EmmaLee Pryor's Reviews > Galileo's Daughter: A Historical Memoir of Science, Faith and Love

Galileo's Daughter by Dava Sobel
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's review
Jul 01, 2011

liked it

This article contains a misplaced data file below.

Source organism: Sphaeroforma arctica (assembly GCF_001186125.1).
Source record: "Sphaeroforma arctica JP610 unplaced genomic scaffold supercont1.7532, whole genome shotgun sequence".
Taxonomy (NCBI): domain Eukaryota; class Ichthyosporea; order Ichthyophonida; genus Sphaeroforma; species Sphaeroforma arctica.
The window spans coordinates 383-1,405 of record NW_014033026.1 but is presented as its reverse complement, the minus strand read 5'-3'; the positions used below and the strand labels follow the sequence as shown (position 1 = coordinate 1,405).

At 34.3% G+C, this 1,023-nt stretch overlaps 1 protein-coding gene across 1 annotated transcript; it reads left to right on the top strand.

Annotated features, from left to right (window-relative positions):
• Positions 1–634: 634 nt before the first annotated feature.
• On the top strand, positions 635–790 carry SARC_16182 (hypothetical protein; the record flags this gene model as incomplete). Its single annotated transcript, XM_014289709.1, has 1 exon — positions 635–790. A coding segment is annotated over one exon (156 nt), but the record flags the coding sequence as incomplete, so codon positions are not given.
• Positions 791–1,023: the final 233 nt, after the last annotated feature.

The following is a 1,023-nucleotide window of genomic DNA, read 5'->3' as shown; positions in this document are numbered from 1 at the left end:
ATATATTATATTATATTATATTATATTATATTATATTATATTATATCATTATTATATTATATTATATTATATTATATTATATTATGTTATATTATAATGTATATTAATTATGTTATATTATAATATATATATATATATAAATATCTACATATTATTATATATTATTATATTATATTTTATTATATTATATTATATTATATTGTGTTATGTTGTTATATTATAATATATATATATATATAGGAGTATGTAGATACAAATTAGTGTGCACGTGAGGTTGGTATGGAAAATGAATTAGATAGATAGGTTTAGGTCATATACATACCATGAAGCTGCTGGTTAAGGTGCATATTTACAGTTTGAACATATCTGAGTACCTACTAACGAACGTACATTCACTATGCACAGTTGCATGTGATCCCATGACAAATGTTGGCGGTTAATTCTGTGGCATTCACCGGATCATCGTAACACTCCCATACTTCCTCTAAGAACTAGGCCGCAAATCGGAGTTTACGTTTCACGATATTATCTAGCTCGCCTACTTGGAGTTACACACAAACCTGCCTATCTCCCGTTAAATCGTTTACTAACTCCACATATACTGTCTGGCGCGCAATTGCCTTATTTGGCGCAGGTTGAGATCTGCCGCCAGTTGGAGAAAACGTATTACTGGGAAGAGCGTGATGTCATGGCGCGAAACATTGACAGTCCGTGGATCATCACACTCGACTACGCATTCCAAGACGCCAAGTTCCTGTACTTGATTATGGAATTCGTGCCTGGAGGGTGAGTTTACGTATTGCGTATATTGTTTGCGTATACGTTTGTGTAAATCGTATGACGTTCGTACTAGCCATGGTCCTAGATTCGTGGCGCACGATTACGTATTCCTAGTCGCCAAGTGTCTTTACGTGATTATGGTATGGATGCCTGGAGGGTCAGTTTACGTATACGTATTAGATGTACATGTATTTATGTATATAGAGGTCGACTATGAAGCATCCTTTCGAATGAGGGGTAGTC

This is a tricky book because it is really more about Galileo and his trials with the Catholic church and his science/philosophizing about physics and astronomy than his relationship with his daughter. The fact that none of his letters to her survived make it hard to show what kind of father he was but reading this book you know that he did love and value her, possibly above any other person in his life. It was hard to let go of my cultural constructs about putting his daughters' in a convent because it sounded like something you would do to someone you really didn't like. The book was not very passionate or emotional, except during the description of the trial and what happened when Galileo was moved to his tomb. I am glad I read it and felt it was interesting subject matter.......for someone who was interested in knowing different things than I did. Maybe because so much of my life is tied up with my 4 kids that his relationships with others and his children and nieces and nephews were more interesting to me than his relationships with various religious people (although those were quite useful and in the end showed who his true friends were). For example he had his widowed sister-in-law and her youngest three children come to stay with him and they all died in one summer. So I would have liked to know his reaction to that. And given how much correspondence he had I am sure he mentioned it somewhere. But maybe he really was just that cerebral and was so much in his head that he didn't relate to people as well or something. I wondered if he ever regretted placing his daughters in a convent. And it wasn't fully explained why that was the only thing to be done. She seemed like she would have been happy to travel around with him and take care of him. So why did he do it? I really liked that he could be a man of faith AND science.

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